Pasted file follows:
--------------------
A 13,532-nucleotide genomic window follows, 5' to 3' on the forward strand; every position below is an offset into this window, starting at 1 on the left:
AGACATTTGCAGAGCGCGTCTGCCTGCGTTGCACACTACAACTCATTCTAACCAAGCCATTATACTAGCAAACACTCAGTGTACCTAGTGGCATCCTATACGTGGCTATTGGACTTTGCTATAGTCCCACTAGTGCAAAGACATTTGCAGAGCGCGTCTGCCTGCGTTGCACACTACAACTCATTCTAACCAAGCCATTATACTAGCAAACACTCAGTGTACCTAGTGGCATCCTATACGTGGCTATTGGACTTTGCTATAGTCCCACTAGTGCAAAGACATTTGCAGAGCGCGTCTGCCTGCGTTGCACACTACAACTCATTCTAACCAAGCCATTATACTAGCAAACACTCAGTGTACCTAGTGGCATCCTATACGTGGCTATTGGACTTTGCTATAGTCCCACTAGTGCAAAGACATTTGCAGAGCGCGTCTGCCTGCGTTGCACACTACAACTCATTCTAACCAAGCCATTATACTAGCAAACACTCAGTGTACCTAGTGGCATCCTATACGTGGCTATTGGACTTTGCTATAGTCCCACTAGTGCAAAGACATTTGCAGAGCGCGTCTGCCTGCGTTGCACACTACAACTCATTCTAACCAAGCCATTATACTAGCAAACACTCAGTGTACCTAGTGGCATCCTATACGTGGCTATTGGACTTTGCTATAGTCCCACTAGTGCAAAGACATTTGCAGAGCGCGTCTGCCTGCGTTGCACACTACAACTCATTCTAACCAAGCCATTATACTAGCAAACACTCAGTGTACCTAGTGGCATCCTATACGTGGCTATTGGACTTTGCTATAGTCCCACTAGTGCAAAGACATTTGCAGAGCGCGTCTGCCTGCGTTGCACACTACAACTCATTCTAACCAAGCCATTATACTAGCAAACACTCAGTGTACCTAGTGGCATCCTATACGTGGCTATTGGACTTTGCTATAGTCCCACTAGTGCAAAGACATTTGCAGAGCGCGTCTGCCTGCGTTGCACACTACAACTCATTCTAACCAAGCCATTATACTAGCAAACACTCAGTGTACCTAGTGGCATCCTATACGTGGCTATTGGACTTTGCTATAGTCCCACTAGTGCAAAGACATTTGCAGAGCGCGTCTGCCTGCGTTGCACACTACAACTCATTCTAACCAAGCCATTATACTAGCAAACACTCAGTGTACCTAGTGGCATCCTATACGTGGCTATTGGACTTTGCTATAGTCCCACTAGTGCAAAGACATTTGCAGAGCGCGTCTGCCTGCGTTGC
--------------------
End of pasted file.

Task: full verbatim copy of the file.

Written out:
A 13,532-nucleotide genomic window follows, 5' to 3' on the forward strand; every position below is an offset into this window, starting at 1 on the left:
AGACATTTGCAGAGCGCGTCTGCCTGCGTTGCACACTACAACTCATTCTAACCAAGCCATTATACTAGCAAACACTCAGTGTACCTAGTGGCATCCTATACGTGGCTATTGGACTTTGCTATAGTCCCACTAGTGCAAAGACATTTGCAGAGCGCGTCTGCCTGCGTTGCACACTACAACTCATTCTAACCAAGCCATTATACTAGCAAACACTCAGTGTACCTAGTGGCATCCTATACGTGGCTATTGGACTTTGCTATAGTCCCACTAGTGCAAAGACATTTGCAGAGCGCGTCTGCCTGCGTTGCACACTACAACTCATTCTAACCAAGCCATTATACTAGCAAACACTCAGTGTACCTAGTGGCATCCTATACGTGGCTATTGGACTTTGCTATAGTCCCACTAGTGCAAAGACATTTGCAGAGCGCGTCTGCCTGCGTTGCACACTACAACTCATTCTAACCAAGCCATTATACTAGCAAACACTCAGTGTACCTAGTGGCATCCTATACGTGGCTATTGGACTTTGCTATAGTCCCACTAGTGCAAAGACATTTGCAGAGCGCGTCTGCCTGCGTTGCACACTACAACTCATTCTAACCAAGCCATTATACTAGCAAACACTCAGTGTACCTAGTGGCATCCTATACGTGGCTATTGGACTTTGCTATAGTCCCACTAGTGCAAAGACATTTGCAGAGCGCGTCTGCCTGCGTTGCACACTACAACTCATTCTAACCAAGCCATTATACTAGCAAACACTCAGTGTACCTAGTGGCATCCTATACGTGGCTATTGGACTTTGCTATAGTCCCACTAGTGCAAAGACATTTGCAGAGCGCGTCTGCCTGCGTTGCACACTACAACTCATTCTAACCAAGCCATTATACTAGCAAACACTCAGTGTACCTAGTGGCATCCTATACGTGGCTATTGGACTTTGCTATAGTCCCACTAGTGCAAAGACATTTGCAGAGCGCGTCTGCCTGCGTTGCACACTACAACTCATTCTAACCAAGCCATTATACTAGCAAACACTCAGTGTACCTAGTGGCATCCTATACGTGGCTATTGGACTTTGCTATAGTCCCACTAGTGCAAAGACATTTGCAGAGCGCGTCTGCCTGCGTTGCACACTACAACTCATTCTAACCAAGCCATTATACTAGCAAACACTCAGTGTACCTAGTGGCATCCTATACGTGGCTATTGGACTTTGCTATAGTCCCACTAGTGCAAAGACATTTGCAGAGCGCGTCTGCCTGCGTTGC